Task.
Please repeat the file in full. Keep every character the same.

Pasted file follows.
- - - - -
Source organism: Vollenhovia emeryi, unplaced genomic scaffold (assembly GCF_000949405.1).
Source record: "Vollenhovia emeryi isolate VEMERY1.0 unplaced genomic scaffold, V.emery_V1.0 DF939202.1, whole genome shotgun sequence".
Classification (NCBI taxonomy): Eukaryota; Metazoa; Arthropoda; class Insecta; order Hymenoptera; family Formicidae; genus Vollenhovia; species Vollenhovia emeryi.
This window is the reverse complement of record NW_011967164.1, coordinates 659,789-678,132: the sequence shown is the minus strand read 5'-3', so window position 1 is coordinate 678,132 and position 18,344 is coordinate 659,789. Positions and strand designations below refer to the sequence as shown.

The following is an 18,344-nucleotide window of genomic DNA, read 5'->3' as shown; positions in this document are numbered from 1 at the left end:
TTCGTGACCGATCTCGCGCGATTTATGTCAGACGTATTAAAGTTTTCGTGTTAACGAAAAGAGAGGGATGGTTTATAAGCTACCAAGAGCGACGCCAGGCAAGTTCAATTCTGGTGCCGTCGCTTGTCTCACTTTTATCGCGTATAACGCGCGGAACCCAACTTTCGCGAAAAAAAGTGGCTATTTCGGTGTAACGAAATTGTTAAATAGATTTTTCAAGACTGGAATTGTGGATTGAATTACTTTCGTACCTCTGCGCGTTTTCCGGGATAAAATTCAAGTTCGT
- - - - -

Source organism: Vollenhovia emeryi, unplaced genomic scaffold (assembly GCF_000949405.1).
Source record: "Vollenhovia emeryi isolate VEMERY1.0 unplaced genomic scaffold, V.emery_V1.0 DF939202.1, whole genome shotgun sequence".
Classification (NCBI taxonomy): Eukaryota; Metazoa; Arthropoda; class Insecta; order Hymenoptera; family Formicidae; genus Vollenhovia; species Vollenhovia emeryi.
This window is the reverse complement of record NW_011967164.1, coordinates 659,789-678,132: the sequence shown is the minus strand read 5'-3', so window position 1 is coordinate 678,132 and position 18,344 is coordinate 659,789. Positions and strand designations below refer to the sequence as shown.

The following is an 18,344-nucleotide window of genomic DNA, read 5'->3' as shown; positions in this document are numbered from 1 at the left end:
TTCGTGACCGATCTCGCGCGATTTATGTCAGACGTATTAAAGTTTTCGTGTTAACGAAAAGAGAGGGATGGTTTATAAGCTACCAAGAGCGACGCCAGGCAAGTTCAATTCTGGTGCCGTCGCTTGTCTCACTTTTATCGCGTATAACGCGCGGAACCCAACTTTCGCGAAAAAAAGTGGCTATTTCGGTGTAACGAAATTGTTAAATAGATTTTTCAAGACTGGAATTGTGGATTGAATTACTTTCGTACCTCTGCGCGTTTTCCGGGATAAAATTCAAGTTCGT